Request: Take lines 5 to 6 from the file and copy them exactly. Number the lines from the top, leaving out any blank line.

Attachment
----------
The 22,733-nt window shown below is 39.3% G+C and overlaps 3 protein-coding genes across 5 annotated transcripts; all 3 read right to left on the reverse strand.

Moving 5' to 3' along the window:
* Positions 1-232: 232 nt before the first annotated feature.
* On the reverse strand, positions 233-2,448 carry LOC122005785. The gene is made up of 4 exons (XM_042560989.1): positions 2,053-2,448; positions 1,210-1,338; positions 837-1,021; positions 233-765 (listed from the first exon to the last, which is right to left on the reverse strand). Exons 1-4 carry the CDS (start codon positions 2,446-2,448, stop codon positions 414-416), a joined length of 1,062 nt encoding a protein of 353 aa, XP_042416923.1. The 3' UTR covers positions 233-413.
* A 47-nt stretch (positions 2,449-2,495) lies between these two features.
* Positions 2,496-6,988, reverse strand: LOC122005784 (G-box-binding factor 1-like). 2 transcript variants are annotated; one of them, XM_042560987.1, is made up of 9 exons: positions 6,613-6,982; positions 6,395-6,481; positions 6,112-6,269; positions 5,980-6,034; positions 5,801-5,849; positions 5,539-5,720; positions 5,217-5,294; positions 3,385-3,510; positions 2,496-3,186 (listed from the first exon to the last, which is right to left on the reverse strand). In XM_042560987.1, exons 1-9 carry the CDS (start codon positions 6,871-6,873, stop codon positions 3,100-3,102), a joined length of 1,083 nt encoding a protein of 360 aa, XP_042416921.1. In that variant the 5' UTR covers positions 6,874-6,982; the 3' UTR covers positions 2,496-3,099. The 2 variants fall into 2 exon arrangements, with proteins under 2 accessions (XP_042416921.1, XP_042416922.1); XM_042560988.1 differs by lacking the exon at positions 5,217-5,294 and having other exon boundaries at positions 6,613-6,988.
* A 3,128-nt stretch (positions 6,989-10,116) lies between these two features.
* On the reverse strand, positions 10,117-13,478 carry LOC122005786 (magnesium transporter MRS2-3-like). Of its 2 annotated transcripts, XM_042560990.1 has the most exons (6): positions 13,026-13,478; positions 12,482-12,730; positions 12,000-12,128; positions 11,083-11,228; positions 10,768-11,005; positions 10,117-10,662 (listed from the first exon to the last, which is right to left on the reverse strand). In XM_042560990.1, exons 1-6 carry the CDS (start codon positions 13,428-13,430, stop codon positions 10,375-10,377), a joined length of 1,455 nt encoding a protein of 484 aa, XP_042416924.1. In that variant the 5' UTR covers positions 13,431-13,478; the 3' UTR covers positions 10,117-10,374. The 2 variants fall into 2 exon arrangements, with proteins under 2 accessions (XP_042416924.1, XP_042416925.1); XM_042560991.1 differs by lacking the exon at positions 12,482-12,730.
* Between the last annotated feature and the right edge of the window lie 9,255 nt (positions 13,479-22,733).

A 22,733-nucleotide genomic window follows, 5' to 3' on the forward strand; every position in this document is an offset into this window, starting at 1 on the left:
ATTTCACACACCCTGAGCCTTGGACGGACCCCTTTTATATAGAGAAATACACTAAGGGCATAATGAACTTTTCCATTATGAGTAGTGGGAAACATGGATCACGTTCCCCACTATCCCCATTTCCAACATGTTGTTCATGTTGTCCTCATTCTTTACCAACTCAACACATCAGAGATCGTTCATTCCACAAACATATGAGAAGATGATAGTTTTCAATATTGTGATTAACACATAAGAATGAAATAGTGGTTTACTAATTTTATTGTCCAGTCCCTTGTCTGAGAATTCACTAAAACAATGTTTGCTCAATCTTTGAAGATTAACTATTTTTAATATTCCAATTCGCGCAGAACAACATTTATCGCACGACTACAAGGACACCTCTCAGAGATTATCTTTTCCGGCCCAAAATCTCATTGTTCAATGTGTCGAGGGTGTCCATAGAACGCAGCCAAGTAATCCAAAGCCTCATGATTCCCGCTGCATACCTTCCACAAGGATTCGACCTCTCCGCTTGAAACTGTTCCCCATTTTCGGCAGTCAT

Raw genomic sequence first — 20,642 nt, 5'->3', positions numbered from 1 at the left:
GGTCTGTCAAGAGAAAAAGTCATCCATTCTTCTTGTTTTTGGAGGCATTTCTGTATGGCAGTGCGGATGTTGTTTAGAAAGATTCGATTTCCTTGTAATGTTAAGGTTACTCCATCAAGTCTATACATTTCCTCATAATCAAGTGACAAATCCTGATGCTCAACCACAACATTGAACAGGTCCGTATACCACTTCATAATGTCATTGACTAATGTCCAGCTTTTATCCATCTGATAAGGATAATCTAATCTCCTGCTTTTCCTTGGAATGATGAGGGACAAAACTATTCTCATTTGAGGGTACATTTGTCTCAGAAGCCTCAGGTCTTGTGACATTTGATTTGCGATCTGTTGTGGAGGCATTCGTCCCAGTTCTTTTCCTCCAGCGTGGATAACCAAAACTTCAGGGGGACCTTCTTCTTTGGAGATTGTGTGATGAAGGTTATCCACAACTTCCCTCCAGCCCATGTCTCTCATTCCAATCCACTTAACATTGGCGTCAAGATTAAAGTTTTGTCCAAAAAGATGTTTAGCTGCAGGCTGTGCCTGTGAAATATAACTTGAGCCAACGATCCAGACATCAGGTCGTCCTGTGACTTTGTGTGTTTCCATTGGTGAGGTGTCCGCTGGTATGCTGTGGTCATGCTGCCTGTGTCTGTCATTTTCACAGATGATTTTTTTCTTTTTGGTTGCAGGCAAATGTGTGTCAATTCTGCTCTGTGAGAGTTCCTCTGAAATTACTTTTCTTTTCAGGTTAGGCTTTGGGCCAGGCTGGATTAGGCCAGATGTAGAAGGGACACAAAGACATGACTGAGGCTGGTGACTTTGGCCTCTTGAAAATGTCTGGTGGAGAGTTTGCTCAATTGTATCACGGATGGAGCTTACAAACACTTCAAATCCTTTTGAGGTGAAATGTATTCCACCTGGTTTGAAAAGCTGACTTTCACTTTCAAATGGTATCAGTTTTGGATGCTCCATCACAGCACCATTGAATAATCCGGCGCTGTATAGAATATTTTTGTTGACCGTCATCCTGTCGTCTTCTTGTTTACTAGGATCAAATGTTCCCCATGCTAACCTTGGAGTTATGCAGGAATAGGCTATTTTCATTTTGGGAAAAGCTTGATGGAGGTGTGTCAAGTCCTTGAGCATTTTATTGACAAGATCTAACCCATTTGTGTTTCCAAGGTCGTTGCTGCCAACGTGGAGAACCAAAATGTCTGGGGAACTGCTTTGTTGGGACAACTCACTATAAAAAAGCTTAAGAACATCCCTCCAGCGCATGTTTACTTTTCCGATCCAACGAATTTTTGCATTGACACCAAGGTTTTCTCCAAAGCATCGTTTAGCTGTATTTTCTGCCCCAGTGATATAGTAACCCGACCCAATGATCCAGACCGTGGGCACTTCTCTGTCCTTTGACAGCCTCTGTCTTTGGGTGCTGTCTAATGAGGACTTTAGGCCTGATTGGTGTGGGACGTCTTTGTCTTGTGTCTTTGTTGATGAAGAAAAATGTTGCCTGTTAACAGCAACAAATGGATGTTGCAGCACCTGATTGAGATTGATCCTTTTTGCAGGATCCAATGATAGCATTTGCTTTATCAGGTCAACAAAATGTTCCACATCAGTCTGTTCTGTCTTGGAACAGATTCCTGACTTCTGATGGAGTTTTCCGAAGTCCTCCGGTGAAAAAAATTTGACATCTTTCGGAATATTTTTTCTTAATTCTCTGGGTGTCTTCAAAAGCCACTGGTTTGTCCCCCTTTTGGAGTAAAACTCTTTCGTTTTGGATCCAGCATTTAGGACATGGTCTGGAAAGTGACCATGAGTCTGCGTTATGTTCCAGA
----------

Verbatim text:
* A 47-nt stretch (positions 2,449-2,495) lies between these two features.
* Positions 2,496-6,988, reverse strand: LOC122005784 (G-box-binding factor 1-like). 2 transcript variants are annotated; one of them, XM_042560987.1, is made up of 9 exons: positions 6,613-6,982; positions 6,395-6,481; positions 6,112-6,269; positions 5,980-6,034; positions 5,801-5,849; positions 5,539-5,720; positions 5,217-5,294; positions 3,385-3,510; positions 2,496-3,186 (listed from the first exon to the last, which is right to left on the reverse strand). In XM_042560987.1, exons 1-9 carry the CDS (start codon positions 6,871-6,873, stop codon positions 3,100-3,102), a joined length of 1,083 nt encoding a protein of 360 aa, XP_042416921.1. In that variant the 5' UTR covers positions 6,874-6,982; the 3' UTR covers positions 2,496-3,099. The 2 variants fall into 2 exon arrangements, with proteins under 2 accessions (XP_042416921.1, XP_042416922.1); XM_042560988.1 differs by lacking the exon at positions 5,217-5,294 and having other exon boundaries at positions 6,613-6,988.